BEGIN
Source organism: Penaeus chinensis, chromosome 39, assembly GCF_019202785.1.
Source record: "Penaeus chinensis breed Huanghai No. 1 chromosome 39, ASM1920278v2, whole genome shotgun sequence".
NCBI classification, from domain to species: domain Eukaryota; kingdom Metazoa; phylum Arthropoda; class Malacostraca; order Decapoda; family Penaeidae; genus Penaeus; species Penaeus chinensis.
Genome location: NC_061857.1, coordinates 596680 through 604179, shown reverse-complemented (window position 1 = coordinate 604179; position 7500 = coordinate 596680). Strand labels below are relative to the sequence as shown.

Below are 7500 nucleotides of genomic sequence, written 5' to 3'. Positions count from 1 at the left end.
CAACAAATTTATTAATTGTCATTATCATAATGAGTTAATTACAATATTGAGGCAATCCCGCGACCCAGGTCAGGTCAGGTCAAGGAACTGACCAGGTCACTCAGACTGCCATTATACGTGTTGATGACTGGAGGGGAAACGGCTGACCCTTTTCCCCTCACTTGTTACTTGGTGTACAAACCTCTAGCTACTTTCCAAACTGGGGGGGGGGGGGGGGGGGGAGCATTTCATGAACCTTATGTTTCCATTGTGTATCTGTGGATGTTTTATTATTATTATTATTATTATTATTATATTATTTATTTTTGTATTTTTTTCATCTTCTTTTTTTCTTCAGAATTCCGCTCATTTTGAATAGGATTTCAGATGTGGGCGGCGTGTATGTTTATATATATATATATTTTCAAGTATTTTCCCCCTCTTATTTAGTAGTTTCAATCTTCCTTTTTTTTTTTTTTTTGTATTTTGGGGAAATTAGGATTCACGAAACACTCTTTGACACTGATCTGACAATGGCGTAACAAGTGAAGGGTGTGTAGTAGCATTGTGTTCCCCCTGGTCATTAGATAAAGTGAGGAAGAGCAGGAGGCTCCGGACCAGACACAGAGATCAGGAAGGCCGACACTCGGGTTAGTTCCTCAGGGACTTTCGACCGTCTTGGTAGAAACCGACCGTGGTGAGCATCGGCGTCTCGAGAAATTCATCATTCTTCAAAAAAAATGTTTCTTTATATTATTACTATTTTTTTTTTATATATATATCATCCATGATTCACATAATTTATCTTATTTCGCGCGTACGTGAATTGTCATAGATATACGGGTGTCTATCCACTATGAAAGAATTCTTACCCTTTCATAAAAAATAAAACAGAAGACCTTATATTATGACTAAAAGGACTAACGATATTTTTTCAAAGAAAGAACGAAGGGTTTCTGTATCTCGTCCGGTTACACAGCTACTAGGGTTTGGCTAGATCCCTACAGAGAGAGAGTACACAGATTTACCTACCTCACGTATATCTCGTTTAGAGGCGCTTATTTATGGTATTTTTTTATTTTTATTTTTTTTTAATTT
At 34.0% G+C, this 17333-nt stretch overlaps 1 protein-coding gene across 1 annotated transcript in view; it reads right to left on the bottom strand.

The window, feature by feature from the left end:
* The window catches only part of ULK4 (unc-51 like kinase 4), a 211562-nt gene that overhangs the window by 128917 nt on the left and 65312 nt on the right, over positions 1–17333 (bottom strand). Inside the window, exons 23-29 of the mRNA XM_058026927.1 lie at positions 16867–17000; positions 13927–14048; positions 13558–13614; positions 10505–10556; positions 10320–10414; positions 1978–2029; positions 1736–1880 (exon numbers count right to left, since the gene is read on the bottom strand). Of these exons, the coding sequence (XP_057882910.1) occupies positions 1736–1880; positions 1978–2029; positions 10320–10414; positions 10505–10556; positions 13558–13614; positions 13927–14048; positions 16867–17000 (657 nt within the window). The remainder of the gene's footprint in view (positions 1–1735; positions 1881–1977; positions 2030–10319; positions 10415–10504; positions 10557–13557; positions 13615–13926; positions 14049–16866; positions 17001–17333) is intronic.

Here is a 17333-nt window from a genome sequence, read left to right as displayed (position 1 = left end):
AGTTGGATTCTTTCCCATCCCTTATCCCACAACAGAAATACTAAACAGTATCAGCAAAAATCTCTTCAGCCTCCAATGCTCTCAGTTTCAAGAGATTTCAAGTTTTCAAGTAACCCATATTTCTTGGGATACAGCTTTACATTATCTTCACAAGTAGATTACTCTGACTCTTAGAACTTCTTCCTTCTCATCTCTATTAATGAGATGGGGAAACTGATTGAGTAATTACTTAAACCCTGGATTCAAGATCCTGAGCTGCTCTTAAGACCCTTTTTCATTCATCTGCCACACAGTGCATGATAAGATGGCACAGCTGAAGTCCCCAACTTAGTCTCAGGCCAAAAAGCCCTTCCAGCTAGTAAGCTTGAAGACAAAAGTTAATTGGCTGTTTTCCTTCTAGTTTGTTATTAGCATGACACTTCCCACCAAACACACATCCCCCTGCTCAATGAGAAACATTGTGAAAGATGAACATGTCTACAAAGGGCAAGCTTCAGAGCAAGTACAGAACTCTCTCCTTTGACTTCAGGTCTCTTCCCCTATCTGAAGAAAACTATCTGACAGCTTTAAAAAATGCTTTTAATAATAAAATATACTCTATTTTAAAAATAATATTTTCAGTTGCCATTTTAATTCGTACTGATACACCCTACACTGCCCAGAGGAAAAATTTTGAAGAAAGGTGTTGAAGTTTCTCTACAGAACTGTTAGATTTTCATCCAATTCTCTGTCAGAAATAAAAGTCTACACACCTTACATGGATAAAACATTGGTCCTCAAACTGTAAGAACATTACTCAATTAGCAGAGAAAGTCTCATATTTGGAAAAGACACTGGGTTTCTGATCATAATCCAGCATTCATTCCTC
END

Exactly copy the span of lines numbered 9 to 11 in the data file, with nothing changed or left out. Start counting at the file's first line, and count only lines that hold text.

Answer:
* The window catches only part of ULK4 (unc-51 like kinase 4), a 211562-nt gene that overhangs the window by 128917 nt on the left and 65312 nt on the right, over positions 1–17333 (bottom strand). Inside the window, exons 23-29 of the mRNA XM_058026927.1 lie at positions 16867–17000; positions 13927–14048; positions 13558–13614; positions 10505–10556; positions 10320–10414; positions 1978–2029; positions 1736–1880 (exon numbers count right to left, since the gene is read on the bottom strand). Of these exons, the coding sequence (XP_057882910.1) occupies positions 1736–1880; positions 1978–2029; positions 10320–10414; positions 10505–10556; positions 13558–13614; positions 13927–14048; positions 16867–17000 (657 nt within the window). The remainder of the gene's footprint in view (positions 1–1735; positions 1881–1977; positions 2030–10319; positions 10415–10504; positions 10557–13557; positions 13615–13926; positions 14049–16866; positions 17001–17333) is intronic.

Here is a 17333-nt window from a genome sequence, read left to right as displayed (position 1 = left end):
AGTTGGATTCTTTCCCATCCCTTATCCCACAACAGAAATACTAAACAGTATCAGCAAAAATCTCTTCAGCCTCCAATGCTCTCAGTTTCAAGAGATTTCAAGTTTTCAAGTAACCCATATTTCTTGGGATACAGCTTTACATTATCTTCACAAGTAGATTACTCTGACTCTTAGAACTTCTTCCTTCTCATCTCTATTAATGAGATGGGGAAACTGATTGAGTAATTACTTAAACCCTGGATTCAAGATCCTGAGCTGCTCTTAAGACCCTTTTTCATTCATCTGCCACACAGTGCATGATAAGATGGCACAGCTGAAGTCCCCAACTTAGTCTCAGGCCAAAAAGCCCTTCCAGCTAGTAAGCTTGAAGACAAAAGTTAATTGGCTGTTTTCCTTCTAGTTTGTTATTAGCATGACACTTCCCACCAAACACACATCCCCCTGCTCAATGAGAAACATTGTGAAAGATGAACATGTCTACAAAGGGCAAGCTTCAGAGCAAGTACAGAACTCTCTCCTTTGACTTCAGGTCTCTTCCCCTATCTGAAGAAAACTATCTGACAGCTTTAAAAAATGCTTTTAATAATAAAATATACTCTATTTTAAAAATAATATTTTCAGTTGCCATTTTAATTCGTACTGATACACCCTACACTGCCCAGAGGAAAAATTTTGAAGAAAGGTGTTGAAGTTTCTCTACAGAACTGTTAGATTTTCATCCAATTCTCTGTCAGAAATAAAAGTCTACACACCTTACATGGATAAAACATTGGTCCTCAAACTGTAAGAACATTACTCAATTAGCAGAGAAAGTCTCATATTTGGAAAAGACACTGGGTTTCTGATCATAATCCAGCATTCATTCCTC